Freely falling elevator

1. Aug 16, 2012

hav0c

There is a drop of mercury in an elevator (flat on the ground).
during freefall what will happen to the mercury.

2. Aug 16, 2012

Staff: Mentor

It should form a (nearly) perfect sphere, probably floating upwards very slowly.

3. Aug 16, 2012

hav0c

what causes it to float upwards
plus if it floats upwards then it should oscillate inside the elevator after touching the top.

4. Aug 16, 2012

jbriggs444

I think the idea is that as the elevator starts to fall, the formerly-flat blob of mercury will fatten out to form a spherical shape. In the process of doing this it will effectively "push off" from the floor.

5. Aug 16, 2012

Staff: Mentor

Initially, the drop is flattened a bit by gravity (or by the floor pushing it, if you like). If you "switch gravity off", the mercury gets a small kick from this force, until it loses contact with the floor. After some initial, damped oscillation, it reaches a stable spherical shape.

I would not expect that it reaches the top before the elevator crashes, but this might require some simulation (or experiment ;)) to find out.

6. Aug 16, 2012

Emilyjoint

I don't understand what is mean by switching off gravity gives the mercury a kick.
If I simply drop a plate with water on it I don't think the water gets a kick....it just falls like the plate.

7. Aug 16, 2012

jbriggs444

The assumption is that the mercury is not wetting the floor of the elevator. It is beading up. If you want to compare with a plate of water, you will need to grease the plate or otherwise arrange for it not to be wetted. That way the water will "bead up".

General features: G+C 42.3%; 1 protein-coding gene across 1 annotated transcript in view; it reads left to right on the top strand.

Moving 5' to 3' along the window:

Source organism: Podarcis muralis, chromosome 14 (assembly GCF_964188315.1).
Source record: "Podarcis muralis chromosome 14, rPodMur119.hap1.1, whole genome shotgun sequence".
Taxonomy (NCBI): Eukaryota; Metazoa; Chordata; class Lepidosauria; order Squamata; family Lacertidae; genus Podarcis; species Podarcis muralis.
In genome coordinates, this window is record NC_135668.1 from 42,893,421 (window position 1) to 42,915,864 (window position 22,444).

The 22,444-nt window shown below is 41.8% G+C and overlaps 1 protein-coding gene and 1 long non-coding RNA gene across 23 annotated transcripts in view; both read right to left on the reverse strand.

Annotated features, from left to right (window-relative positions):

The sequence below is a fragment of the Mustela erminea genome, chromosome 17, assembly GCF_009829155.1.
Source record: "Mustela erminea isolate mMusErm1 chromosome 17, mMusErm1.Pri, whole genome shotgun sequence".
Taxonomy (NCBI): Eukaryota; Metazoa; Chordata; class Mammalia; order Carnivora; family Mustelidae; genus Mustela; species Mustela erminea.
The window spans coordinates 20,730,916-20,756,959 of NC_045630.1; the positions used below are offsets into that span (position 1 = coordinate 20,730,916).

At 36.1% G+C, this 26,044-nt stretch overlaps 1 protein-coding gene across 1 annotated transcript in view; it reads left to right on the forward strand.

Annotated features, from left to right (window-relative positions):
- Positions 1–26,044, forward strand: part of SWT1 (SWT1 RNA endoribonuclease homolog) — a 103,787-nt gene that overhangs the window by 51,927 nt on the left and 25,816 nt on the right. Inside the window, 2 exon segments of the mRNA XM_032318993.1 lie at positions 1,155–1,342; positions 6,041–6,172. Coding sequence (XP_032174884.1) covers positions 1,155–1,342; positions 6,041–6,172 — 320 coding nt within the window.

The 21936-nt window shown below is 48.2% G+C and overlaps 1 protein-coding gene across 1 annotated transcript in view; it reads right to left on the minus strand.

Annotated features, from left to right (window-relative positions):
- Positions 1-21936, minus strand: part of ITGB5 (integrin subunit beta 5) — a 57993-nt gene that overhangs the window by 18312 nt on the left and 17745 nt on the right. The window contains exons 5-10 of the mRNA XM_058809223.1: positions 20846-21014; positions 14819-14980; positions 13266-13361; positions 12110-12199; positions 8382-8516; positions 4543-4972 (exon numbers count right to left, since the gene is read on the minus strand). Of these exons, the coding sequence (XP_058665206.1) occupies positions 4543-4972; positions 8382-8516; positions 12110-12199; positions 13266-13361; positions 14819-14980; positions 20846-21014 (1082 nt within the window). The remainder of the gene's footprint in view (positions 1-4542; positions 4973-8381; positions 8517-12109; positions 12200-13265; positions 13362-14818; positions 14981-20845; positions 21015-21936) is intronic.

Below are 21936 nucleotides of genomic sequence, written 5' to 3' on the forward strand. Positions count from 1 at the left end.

Now before you drop the plate, a water bead will be flattened somewhat into a pancake shape, right?

And after you drop the plate that bead will draw itself together into a sphere, right?

Where is the center of gravity of the pancake shape with respect to the plate?

Where is the center of gravity of the spherical shape with respect to the plate?

Does this imply that the water bead has moved away from the plate?

Does this imply that the water has acquired a velocity relative to the plate?

Where did that velocity come from?

8. Aug 17, 2012

Emilyjoint

So this explanation must be due to surface tension?
If I drop a plate with ball bearings on it the ball bearings don't get a kick, do they?
Where is the centre of mass of the plate with respect to the drop........

9. Aug 17, 2012

Staff: Mentor

They will compress the floor (and in theory even themself) a bit, the corresponding restoring force would give them a small kick, too. But the effect would be smaller, and negligible if the floor is some hard material.

10. Aug 17, 2012

Ntstanch

I'm guessing this kick is the point were the mercury separates? Also off on this no-gravity kick thing.

11. Aug 17, 2012

Staff: Mentor

The kick is done before separation. It does not come from gravity, but the situation before the elevator falls is necessary to get it. Think of it like a spring which gets compressed by gravity, when the elevator is resting. In free fall, the compressing force is gone, and the spring extends.

12. Aug 17, 2012

Ntstanch

Easier to visualize than to describe for me, but I understand what you're saying.

13. Aug 17, 2012

vaxy

now its all clear... http://kontaktniy.org [Broken]

Last edited by a moderator: May 6, 2017